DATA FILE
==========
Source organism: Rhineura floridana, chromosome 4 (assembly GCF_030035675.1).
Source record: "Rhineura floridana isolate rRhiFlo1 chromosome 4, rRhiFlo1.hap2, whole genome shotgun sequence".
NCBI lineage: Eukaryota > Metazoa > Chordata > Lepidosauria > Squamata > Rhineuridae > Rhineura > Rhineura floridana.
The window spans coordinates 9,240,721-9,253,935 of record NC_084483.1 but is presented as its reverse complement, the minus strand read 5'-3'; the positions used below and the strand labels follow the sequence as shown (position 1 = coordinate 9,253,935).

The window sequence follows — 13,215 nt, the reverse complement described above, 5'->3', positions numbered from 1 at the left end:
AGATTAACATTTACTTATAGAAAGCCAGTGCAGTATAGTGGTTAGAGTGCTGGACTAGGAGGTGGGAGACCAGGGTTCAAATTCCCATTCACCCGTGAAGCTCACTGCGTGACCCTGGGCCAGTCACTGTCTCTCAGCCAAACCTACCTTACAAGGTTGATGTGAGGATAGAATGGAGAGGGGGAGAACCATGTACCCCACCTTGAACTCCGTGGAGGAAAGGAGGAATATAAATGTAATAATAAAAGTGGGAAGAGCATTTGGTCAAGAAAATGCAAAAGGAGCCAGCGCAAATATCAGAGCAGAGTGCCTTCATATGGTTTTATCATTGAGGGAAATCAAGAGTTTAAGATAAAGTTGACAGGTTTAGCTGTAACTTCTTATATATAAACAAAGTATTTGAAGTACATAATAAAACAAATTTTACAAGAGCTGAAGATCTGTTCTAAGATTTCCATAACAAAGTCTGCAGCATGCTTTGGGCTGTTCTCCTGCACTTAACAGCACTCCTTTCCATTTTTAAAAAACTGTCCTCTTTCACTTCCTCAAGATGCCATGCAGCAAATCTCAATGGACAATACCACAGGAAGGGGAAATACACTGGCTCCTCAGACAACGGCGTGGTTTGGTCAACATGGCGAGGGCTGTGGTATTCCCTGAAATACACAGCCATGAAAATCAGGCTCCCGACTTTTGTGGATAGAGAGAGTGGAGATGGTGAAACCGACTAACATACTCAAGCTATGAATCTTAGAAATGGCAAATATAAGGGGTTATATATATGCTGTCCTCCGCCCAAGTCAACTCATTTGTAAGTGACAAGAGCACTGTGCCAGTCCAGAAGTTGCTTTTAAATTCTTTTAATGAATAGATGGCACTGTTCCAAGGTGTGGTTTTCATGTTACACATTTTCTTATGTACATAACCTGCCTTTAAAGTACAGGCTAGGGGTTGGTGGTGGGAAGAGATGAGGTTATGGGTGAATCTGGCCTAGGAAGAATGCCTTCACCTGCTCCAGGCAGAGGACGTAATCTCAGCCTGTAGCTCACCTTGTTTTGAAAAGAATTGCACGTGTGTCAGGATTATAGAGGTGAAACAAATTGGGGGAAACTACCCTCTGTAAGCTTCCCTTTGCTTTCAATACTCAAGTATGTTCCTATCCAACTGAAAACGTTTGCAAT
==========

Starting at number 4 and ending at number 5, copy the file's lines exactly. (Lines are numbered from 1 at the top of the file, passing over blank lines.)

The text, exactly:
The window spans coordinates 9,240,721-9,253,935 of record NC_084483.1 but is presented as its reverse complement, the minus strand read 5'-3'; the positions used below and the strand labels follow the sequence as shown (position 1 = coordinate 9,253,935).

The window sequence follows — 13,215 nt, the reverse complement described above, 5'->3', positions numbered from 1 at the left end: